I’ve heard enough horror stories about woodworking machines of all sorts getting dropped and badly damaged in shipment. Fortunately, that was not my fate in this case.

Another 40 minute’s work later, and with a little help from a friend, the aircraft carrier is now in dock:

I hope the title of this post now makes more sense. This is an Oliver 166 CB 16″ (@ 400mm) jointer. The in-feed and out-feed tables are each 48″ (1210mm) long, and it has a 3-knife ‘safety’ cutterhead. The black lump of metal hanging below the ‘bridge’ is the motor, which is 5hp, 3-phase.

A nice cast nameplate comes with the machine:

Here’s a glimpse of the cutterhead:

It’s a big chunk of metal, at least 5″ in diameter. A nice feature is that the table lips are replaceable should they become damaged. These are in perfect shape however. The knives are only in so-so condition, but the machine came with an extra set of knives.

The belt drive was an Oliver factory option, albeit quite a rare one. I have never come across another belt-drive machine in the few months I have been looking – these jointers are invariably direct drive with the motor attached to the side of the machine at the cutterhead.

Another look at the power-plant:

The advantage of the belt drive, besides narrowing the overall width of the machine, is that the separation of motor and cutterhead allows for a pulley to be used on the motor drive shaft, which increases the cutterhead rpm from around 3500 rpm to 4500 rpm.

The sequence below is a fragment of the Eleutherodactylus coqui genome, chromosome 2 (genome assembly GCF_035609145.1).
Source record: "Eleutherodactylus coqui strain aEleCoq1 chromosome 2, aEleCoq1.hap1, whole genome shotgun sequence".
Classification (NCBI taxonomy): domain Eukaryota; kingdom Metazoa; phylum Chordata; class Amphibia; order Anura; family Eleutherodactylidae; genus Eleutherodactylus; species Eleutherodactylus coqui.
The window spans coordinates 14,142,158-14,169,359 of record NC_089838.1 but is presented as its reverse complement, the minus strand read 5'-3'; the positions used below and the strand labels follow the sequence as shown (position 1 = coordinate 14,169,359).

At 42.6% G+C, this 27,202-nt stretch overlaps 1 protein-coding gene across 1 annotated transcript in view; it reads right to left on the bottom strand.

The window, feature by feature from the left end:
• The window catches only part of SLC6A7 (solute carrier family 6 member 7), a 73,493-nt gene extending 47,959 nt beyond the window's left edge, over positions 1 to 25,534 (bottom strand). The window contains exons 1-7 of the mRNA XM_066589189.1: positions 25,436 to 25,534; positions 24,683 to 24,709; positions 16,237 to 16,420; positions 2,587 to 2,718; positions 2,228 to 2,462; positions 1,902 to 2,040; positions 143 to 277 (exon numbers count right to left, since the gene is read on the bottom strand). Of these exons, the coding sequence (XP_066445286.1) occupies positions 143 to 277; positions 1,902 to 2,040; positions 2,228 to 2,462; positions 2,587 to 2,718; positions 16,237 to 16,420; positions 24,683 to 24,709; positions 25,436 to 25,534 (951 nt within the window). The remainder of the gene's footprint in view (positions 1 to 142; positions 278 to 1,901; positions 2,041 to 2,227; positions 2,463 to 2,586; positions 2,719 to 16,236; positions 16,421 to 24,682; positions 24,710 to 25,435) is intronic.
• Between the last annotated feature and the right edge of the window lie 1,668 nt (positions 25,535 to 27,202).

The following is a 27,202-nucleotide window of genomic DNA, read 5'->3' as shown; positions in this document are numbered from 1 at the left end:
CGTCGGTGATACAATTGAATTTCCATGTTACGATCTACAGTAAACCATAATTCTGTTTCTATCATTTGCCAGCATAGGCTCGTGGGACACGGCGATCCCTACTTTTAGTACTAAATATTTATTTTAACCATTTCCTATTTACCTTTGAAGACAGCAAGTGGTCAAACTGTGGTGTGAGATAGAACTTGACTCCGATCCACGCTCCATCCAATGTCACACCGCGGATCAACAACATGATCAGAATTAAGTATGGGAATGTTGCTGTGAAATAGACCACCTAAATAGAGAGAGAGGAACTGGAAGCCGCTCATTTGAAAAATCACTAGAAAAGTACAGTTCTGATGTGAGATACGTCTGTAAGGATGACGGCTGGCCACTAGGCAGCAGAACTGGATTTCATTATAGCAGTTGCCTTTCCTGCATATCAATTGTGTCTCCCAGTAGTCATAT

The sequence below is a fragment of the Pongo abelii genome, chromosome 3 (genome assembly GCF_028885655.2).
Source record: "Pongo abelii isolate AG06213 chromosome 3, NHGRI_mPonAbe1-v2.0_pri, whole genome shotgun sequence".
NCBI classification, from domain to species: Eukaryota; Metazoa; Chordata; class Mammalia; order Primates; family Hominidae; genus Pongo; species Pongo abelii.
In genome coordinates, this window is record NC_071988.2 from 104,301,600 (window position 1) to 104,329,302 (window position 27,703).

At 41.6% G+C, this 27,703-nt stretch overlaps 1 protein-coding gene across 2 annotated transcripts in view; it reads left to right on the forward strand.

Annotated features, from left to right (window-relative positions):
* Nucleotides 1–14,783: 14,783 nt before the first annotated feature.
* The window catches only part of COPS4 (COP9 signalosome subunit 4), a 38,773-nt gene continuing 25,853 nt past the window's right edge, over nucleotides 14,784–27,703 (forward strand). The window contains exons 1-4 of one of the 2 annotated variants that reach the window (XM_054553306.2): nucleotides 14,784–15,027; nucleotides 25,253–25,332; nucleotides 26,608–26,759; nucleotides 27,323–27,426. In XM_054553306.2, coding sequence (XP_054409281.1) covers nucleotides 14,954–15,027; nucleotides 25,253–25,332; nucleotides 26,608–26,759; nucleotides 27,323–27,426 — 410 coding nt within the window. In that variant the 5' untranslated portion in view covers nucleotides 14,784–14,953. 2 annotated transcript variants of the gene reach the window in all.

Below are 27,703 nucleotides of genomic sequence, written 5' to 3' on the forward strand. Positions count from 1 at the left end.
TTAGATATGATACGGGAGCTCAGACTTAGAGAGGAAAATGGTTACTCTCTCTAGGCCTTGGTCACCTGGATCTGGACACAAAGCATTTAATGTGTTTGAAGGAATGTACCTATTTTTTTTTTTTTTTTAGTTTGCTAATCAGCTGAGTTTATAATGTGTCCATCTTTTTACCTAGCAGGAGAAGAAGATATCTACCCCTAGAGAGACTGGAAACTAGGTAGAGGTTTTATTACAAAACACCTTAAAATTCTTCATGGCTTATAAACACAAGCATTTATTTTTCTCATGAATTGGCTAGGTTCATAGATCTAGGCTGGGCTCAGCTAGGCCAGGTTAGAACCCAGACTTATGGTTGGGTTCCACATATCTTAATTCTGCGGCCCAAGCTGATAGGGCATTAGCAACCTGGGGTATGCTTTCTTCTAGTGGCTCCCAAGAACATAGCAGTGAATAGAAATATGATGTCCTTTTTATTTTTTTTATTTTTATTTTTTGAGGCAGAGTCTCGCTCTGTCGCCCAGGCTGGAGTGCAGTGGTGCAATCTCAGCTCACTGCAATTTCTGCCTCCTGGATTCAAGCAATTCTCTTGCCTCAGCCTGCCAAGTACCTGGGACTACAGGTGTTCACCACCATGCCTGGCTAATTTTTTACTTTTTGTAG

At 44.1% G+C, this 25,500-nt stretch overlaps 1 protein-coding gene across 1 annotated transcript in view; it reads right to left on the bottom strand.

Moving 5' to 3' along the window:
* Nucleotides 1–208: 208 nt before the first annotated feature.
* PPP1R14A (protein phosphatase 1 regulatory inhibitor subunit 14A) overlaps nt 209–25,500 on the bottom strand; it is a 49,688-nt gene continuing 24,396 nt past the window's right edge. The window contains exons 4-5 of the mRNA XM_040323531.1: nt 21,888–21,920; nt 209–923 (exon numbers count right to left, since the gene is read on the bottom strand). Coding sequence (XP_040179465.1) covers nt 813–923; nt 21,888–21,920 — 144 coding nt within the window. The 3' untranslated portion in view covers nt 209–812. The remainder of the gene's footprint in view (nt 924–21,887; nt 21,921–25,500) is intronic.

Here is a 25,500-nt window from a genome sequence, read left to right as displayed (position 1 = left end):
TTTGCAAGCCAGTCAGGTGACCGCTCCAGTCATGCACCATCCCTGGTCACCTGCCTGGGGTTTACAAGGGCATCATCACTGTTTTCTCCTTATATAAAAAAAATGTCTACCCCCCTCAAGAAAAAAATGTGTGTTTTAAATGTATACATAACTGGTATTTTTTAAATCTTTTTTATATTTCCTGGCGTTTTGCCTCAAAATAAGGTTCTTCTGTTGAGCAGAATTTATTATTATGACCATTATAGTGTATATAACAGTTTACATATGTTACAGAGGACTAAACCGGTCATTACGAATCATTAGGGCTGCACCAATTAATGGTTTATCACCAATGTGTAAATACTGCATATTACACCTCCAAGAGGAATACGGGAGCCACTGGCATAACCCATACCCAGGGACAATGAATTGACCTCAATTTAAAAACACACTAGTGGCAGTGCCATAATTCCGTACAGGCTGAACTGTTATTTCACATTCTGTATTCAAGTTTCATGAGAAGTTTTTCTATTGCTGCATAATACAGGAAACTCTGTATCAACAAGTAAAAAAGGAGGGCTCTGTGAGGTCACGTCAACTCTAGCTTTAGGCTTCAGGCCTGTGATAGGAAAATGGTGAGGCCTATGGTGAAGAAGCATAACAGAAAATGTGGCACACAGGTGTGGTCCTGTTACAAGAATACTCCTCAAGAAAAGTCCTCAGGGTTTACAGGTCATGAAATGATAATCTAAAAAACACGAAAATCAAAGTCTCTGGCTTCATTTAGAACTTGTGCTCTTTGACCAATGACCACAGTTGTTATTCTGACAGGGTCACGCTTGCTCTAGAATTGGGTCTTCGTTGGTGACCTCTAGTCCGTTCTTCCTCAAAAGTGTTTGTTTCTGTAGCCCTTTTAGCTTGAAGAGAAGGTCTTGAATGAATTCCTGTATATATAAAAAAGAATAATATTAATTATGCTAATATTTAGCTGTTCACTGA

Here’s a look at the drive side of the machine:

I have just learned that, based on the machine’s ID plate, this particular model was likely made in 1943! It’s an old beast! The design of this machine remained pretty much unchanged up until the close of production in the 1990’s.

I need to obtain an electrical plug in the next day or so and then I can fire it up and see if it runs okay. I then will go through the machine carefully to level out and adjust the tables as may be necessary. A nice feature of this machine is the four-points of support on each table, and each of those points is a small screw-adjusted wedge. So there should be no obstacle to getting the jointer tables perfectly co-planer.